1 Selecting the Feedback Controller in .NET framework

Draw QR Code ISO/IEC18004 in .NET framework 1 Selecting the Feedback Controller

110 1 Selecting the Feedback Controller
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FIG 4.17. Three lags in the reset circuit can improve performance on processes.
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but it can be made from a conventional controller. The most effective use will be made of the three lags if they are noninteracting. This can be done by selecting t,hc capacity of RI to be 100 times that of R3, and Rz 10 times that of R3, while setting their time constants equal by appropriate adjustment of their resistances. The degree of improvement will vary with the difficulty of the process. On processes that, are fairly easy to control, improvement over two-mode control may be marginal. In fact, derivative would normally be of more value. But where dead time is dominant, or where derivative cannot be used because of noise level, delayed reset may be of considerable worth.
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INTERRUPTING THE CONTROL LOOP
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In some control loops, feedback of information from the process is only available on an intermittent basis. The on-stream chromatograph is perhaps the most common transmitter of intermittent information, although many less familiar analyzers also have this characteristic. In a loop such as this, only one piece of information is transmitted within a cert)ain space of time, known as t,he sampling interval. The control loop is open, except at the first instant of each sampling interval. This dynamic property differs from anything discussed thus far. Som&imes the conkol loop is opened int,entionally. A single continuous analyzer may be used to sample two streams, being alternately a member of each loop. Recently single controllers have been shared among a number of loops, an operation called time-shared control. But all of these situations have one common property-a periodically open control loop. In order to provide the most effective control under these circumstances, an understanding of the influence of the sampling clement is necessary.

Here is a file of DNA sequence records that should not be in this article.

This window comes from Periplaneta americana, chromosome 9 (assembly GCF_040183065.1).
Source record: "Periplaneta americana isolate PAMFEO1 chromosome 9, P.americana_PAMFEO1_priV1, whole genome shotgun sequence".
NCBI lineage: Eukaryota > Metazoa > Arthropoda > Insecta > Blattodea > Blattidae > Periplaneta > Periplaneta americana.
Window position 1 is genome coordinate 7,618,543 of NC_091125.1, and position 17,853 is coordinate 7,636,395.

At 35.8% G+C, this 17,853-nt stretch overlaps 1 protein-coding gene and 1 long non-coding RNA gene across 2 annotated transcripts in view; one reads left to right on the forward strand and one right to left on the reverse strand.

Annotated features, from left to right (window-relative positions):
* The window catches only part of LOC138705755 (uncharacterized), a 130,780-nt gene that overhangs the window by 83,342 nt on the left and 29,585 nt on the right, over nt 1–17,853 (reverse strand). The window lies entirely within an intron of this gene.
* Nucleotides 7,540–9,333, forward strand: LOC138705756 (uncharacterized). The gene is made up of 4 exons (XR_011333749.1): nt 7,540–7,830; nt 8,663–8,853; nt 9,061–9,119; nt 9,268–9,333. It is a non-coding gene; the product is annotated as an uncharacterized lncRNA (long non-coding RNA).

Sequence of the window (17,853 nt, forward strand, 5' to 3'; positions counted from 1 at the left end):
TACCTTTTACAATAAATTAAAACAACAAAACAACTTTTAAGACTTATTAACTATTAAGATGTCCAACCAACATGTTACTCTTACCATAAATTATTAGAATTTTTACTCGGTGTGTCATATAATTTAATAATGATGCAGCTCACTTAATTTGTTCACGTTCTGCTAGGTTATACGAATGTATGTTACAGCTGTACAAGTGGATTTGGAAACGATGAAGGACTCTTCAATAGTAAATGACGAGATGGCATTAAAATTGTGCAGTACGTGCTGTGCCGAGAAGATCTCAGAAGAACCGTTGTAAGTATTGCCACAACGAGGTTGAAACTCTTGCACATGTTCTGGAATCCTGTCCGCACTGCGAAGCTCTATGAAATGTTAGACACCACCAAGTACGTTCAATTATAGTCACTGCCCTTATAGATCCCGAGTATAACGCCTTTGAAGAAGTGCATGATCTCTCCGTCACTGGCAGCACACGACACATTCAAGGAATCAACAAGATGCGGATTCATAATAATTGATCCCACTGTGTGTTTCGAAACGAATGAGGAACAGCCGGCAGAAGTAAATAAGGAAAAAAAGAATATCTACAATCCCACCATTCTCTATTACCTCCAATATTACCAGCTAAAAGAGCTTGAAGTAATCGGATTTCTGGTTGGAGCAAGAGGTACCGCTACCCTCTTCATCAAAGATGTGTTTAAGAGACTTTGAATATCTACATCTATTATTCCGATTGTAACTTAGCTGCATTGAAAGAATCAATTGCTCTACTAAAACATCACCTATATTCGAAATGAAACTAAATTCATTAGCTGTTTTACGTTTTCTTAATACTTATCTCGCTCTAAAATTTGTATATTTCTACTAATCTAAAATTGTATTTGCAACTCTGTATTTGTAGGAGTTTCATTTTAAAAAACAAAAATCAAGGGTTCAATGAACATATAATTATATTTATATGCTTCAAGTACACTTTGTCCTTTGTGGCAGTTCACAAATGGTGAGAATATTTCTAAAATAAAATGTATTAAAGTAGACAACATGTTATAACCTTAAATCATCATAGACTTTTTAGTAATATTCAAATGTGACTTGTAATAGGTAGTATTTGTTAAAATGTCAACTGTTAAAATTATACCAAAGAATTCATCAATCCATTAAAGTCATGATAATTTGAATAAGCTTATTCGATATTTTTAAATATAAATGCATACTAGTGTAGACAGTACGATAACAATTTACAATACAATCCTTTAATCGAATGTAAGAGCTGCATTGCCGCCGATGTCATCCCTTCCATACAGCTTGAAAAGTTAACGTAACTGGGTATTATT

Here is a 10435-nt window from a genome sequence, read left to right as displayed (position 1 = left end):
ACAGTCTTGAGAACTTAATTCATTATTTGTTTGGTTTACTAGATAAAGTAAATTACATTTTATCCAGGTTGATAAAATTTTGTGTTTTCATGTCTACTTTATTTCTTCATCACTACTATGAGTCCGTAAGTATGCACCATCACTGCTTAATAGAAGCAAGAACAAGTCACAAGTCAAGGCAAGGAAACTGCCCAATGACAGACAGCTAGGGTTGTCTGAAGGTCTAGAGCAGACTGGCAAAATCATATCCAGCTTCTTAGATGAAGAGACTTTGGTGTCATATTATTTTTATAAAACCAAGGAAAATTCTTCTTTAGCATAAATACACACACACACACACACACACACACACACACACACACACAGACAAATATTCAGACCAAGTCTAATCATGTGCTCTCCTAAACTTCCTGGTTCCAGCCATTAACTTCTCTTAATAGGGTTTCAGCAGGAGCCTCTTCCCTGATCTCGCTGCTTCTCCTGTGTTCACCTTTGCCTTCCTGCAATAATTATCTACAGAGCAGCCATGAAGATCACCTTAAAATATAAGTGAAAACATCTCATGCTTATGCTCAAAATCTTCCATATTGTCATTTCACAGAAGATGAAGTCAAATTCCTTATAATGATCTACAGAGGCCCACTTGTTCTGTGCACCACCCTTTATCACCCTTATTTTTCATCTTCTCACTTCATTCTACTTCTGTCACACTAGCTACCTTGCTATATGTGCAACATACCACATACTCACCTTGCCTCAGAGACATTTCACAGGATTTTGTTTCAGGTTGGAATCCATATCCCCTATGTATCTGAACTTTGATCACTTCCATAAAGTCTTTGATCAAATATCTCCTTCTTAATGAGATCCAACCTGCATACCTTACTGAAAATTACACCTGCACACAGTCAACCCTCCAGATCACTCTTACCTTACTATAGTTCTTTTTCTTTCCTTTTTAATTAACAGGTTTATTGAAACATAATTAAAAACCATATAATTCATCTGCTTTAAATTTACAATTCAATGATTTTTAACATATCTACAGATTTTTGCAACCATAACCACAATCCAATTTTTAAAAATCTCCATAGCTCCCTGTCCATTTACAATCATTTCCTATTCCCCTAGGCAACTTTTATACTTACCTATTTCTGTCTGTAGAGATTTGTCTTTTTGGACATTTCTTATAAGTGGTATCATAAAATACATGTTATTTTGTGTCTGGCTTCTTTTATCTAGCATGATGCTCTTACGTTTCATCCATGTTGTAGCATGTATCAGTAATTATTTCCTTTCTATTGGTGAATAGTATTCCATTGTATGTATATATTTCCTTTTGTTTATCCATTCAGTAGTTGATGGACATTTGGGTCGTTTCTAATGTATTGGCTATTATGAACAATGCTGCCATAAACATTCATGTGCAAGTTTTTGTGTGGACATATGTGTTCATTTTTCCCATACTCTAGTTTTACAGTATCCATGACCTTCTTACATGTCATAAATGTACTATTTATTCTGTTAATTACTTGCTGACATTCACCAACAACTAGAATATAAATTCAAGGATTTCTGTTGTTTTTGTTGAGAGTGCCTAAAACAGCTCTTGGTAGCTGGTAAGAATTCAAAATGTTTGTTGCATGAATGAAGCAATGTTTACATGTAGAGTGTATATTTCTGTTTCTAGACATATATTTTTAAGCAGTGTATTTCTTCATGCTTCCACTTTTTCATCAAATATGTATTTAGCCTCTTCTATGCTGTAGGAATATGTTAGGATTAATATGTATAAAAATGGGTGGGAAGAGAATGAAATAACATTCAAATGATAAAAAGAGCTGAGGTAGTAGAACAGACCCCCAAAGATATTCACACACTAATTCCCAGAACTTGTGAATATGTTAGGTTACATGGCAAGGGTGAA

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Open-loop Response
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The first distinction to be made is whether the sampling element is dominant or not. Figure 4.18 compares the open-loop step response of two processes which are affected differently by sampling. The abscissa is the number of samples n, taken at intervals of At, from the initiation of the step. The actual track of the controlled variable c is shown as a broken line, while its sampled value c* is indicated by the solid line.
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process
FIG 4.18. The dynamic characteristics of the slow process are less affected by sampling.
fi I 5[r -4 0 1 2 3 4 = t/Al 5 6 7 0
If a process can respond fast enough, its dynamic characteristics will be masked by the sampling system. An extremely slow process, on the other hand, would contain dynamic elements whose values far exceed the sampling interval. In the latter case, the loop is, for all practical purposes, continuous, and can be considered in that light. But as the time constants of the process approach the sampling interval, the effect of sampling increases. From this point of view, if means are found to control the loop dominated by the sampling element, less severe situations can be readily accommodated. A flow blending process, such as the one pictured in Fig. 4.19, can be dominated by the sampling interval of a discontinuous analyzer. The residence time of the fluids in the piping is normally very short, and the delay in sample piping can be made less than the cycle time of the analyzer. Typically, fluid could be transported from the control valve to the analyzer in less than 35 min, while the analyzer might produce results at intervals of 5 min. In a process of this kind, the blend analyzed has gone downstream long before any corrective action can begin-a truly difficult control loop.
Closing the Control Loop
The sampling element that will be discussed here is generally referred to as a sample and hold element, or more specifically as sample and zero-order hold. Sampling, by itself, produces an instantaneous signal only at the start of each sampling interval. This kind of signal is not especially useful for control, unless it is held or memorized until the start of the next interval. A series of steps (Fig. 4.18) is thereby generated as the process changes state.
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